Trifolium repens L. - Clover Creepers
Systematic position.Family Fabaceae, genus Trifolium L.
Synonym.Amoria repens (L.) C. Presl.
Biological group.Pivot-root perennial plant.
Morphology and biology.Root multihead above. Maim stem shortened, 1-4 cm in length. Stems (axillary shoots) glabrous, stretched, 10-30 cm in length, branched, rooting at lower nodes, often hollow, rising above. Stipules large, chaffy, lanceolate, sharp, pale, with lilacish nerves. Leaves located on long rising petioles to 30 cm in length, obovate-ovoid, emarginated above, 1-2 (3) cm in length, fine-crenulated along margin. Inflorescence spherical, about 2 cm in width, friable, with 30-80 flowers. Bracts chaffy, lanceolate. Flowers 6-12 mm in length; calyx campaniform, about 3 mm in length, pale, with 10 green nerves. Corolla white, sometimes pale-yellow, pink or greenish, after blossoming growing brown. Flag 6-12 mm in length, elliptical, free. Bean linear, with 3-4 seeds. V-X.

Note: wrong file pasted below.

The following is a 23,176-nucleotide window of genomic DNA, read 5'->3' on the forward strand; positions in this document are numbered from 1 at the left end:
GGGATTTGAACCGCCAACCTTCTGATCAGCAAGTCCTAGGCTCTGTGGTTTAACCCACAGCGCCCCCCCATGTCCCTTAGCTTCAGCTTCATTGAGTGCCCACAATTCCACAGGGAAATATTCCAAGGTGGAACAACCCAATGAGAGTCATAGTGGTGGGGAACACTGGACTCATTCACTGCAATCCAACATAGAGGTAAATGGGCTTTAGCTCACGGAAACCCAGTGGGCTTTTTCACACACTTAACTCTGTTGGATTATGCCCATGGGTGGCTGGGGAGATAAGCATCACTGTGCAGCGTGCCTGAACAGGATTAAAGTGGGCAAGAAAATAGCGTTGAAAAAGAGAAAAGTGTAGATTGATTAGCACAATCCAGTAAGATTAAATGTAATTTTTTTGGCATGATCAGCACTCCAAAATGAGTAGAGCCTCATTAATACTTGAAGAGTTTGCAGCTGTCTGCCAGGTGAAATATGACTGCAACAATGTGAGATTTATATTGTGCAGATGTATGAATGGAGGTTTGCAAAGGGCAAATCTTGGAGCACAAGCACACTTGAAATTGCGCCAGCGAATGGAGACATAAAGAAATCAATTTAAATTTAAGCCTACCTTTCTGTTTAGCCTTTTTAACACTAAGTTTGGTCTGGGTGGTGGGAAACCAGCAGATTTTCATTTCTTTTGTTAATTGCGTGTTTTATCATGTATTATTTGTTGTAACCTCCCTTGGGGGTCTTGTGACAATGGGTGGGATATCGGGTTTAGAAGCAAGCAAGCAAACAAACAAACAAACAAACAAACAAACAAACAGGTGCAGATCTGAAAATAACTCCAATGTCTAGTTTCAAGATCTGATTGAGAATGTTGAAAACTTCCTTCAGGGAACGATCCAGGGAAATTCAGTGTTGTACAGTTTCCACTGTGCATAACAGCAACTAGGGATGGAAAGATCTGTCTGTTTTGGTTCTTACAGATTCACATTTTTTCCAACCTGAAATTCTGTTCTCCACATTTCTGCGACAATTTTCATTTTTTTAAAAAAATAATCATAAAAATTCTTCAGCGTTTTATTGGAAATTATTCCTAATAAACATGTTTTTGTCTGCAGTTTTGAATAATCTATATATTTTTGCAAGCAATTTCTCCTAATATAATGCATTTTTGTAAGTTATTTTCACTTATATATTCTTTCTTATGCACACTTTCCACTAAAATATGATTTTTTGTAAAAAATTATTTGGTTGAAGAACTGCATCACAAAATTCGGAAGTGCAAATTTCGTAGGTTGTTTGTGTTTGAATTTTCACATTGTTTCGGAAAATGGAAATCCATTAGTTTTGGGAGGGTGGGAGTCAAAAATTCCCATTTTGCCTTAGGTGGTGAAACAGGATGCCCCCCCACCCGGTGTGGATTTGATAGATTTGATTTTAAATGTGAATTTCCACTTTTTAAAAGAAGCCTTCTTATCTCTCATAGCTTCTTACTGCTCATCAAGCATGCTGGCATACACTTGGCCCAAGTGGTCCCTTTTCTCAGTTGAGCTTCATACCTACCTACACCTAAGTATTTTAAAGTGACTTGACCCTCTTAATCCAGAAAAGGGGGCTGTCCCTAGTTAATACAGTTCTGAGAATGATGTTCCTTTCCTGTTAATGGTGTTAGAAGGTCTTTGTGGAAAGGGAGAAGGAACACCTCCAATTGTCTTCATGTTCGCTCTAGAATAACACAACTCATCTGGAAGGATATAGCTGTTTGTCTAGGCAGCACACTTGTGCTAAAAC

Distribution.European part, the Caucasus, Western and Eastern Siberia, the Far East, Middle Asia. Outside the former USSR: Scandinavia, all Europe, western and eastern Mediterranean, Minor and Central Asia, alien in other parts of the mainland. Its natural distribution is possibly limited by eastern districts of Western Siberia, whereas the north boundary goes to approximately 60°N; eastward to Kamchatka it is alien together with agricultural plants.
Ecology.Inhabits waterless valleys and water-meadows, rarely steppe and solonetzic meadows, forest edgings and light, mainly birch forests, banks of reservoirs (as alien species, northward to arctic zone); occurs in steppe and semi-desert zones of plains in places of natural or artificial moistening, in mountains of south to sub-alpine meadows, often as a weed on outskirts of roads, near habitation, on waste lands; on soils of different mechanical composition.
Economic significance.It is cultivated in Non-Chernozem zone; a weed plant in crops of perennial grasses. Control measures: deep autumn plowing, spring plowing, cutting of root system in the beginning of growth and development period.
Related references.Nikitin, V.V. 1983. Weed plants of the USSR flora. Leningrad: Nauka. 454 p. (in Russian).
Shishkin, B.K.., ed. 1945. Flora USSR. V. 11. Moscow; Leningrad: AN SSSR. 432 p. (in Russian).
Ulyanova T.N. 1998. Weeds in the flora of Russia and other CIS states. St. Petersburg: VIR. 233 p. (in Russian).